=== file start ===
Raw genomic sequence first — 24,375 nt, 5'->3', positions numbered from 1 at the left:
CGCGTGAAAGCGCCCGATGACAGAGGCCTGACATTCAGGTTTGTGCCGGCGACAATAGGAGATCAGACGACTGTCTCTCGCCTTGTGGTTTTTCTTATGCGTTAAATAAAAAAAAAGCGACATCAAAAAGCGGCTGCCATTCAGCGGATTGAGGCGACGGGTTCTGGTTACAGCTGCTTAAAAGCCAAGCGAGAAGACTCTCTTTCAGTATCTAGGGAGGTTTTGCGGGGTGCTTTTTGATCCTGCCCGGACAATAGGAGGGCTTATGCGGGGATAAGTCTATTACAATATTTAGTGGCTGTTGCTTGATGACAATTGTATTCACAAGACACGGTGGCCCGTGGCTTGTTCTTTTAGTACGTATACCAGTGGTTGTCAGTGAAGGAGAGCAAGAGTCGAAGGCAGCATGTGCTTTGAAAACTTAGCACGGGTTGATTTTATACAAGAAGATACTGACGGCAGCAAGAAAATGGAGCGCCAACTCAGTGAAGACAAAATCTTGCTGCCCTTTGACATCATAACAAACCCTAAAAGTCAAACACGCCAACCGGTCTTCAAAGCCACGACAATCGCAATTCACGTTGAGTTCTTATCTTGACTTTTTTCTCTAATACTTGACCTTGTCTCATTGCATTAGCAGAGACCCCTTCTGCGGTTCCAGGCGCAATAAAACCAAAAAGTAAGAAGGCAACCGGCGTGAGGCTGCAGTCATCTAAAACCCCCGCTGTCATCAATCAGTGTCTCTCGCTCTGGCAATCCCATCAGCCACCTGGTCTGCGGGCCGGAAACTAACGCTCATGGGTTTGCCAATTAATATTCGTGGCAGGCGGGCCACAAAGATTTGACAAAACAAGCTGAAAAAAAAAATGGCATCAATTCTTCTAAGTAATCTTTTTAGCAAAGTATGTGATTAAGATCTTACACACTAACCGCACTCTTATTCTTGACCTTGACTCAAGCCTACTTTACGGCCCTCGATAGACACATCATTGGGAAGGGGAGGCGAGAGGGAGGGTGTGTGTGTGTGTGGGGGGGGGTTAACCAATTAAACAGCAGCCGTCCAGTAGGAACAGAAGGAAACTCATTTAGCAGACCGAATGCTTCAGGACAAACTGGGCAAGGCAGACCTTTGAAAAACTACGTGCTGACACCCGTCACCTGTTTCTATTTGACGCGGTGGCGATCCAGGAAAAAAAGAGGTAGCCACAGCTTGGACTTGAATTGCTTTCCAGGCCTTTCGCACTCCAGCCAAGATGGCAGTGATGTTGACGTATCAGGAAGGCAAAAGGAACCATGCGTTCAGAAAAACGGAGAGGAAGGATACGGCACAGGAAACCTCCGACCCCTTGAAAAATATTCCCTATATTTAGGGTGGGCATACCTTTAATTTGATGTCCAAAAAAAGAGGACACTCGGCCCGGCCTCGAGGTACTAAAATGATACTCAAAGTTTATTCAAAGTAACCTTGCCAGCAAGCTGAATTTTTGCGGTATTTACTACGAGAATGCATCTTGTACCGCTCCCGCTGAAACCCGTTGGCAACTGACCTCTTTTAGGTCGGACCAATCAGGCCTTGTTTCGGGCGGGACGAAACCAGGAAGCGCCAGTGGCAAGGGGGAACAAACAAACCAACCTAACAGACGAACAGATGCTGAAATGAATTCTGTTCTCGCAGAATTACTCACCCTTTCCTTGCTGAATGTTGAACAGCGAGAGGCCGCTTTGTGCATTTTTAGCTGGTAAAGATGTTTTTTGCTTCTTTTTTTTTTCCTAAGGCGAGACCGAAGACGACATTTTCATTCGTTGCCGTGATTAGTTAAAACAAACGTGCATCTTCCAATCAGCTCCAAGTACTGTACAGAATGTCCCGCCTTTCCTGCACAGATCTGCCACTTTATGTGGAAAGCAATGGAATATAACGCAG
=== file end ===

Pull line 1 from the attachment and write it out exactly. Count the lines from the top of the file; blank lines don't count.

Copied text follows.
Raw genomic sequence first — 24,375 nt, 5'->3', positions numbered from 1 at the left: